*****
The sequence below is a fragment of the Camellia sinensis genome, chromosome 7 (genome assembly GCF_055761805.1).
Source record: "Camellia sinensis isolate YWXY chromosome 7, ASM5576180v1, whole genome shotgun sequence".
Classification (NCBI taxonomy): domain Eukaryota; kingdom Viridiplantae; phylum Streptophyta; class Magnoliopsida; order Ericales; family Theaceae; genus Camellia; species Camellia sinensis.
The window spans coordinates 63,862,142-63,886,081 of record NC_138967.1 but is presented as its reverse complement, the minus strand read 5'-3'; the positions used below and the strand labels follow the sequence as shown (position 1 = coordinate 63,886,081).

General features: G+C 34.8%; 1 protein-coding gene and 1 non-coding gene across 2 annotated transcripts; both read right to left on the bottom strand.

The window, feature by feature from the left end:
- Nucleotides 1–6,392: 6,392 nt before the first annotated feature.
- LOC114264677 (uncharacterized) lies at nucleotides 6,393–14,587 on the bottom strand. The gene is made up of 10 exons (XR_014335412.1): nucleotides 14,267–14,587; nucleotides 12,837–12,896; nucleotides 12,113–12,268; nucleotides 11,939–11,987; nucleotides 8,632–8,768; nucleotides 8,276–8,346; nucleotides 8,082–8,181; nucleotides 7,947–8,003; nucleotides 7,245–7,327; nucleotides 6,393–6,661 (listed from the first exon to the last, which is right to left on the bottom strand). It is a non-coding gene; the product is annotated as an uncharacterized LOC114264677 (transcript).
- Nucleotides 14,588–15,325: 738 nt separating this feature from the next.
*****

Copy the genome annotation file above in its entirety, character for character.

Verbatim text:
The sequence below is a fragment of the Camellia sinensis genome, chromosome 7 (genome assembly GCF_055761805.1).
Source record: "Camellia sinensis isolate YWXY chromosome 7, ASM5576180v1, whole genome shotgun sequence".
Classification (NCBI taxonomy): domain Eukaryota; kingdom Viridiplantae; phylum Streptophyta; class Magnoliopsida; order Ericales; family Theaceae; genus Camellia; species Camellia sinensis.
The window spans coordinates 63,862,142-63,886,081 of record NC_138967.1 but is presented as its reverse complement, the minus strand read 5'-3'; the positions used below and the strand labels follow the sequence as shown (position 1 = coordinate 63,886,081).

General features: G+C 34.8%; 1 protein-coding gene and 1 non-coding gene across 2 annotated transcripts; both read right to left on the bottom strand.

The window, feature by feature from the left end:
- Nucleotides 1–6,392: 6,392 nt before the first annotated feature.
- LOC114264677 (uncharacterized) lies at nucleotides 6,393–14,587 on the bottom strand. The gene is made up of 10 exons (XR_014335412.1): nucleotides 14,267–14,587; nucleotides 12,837–12,896; nucleotides 12,113–12,268; nucleotides 11,939–11,987; nucleotides 8,632–8,768; nucleotides 8,276–8,346; nucleotides 8,082–8,181; nucleotides 7,947–8,003; nucleotides 7,245–7,327; nucleotides 6,393–6,661 (listed from the first exon to the last, which is right to left on the bottom strand). It is a non-coding gene; the product is annotated as an uncharacterized LOC114264677 (transcript).
- Nucleotides 14,588–15,325: 738 nt separating this feature from the next.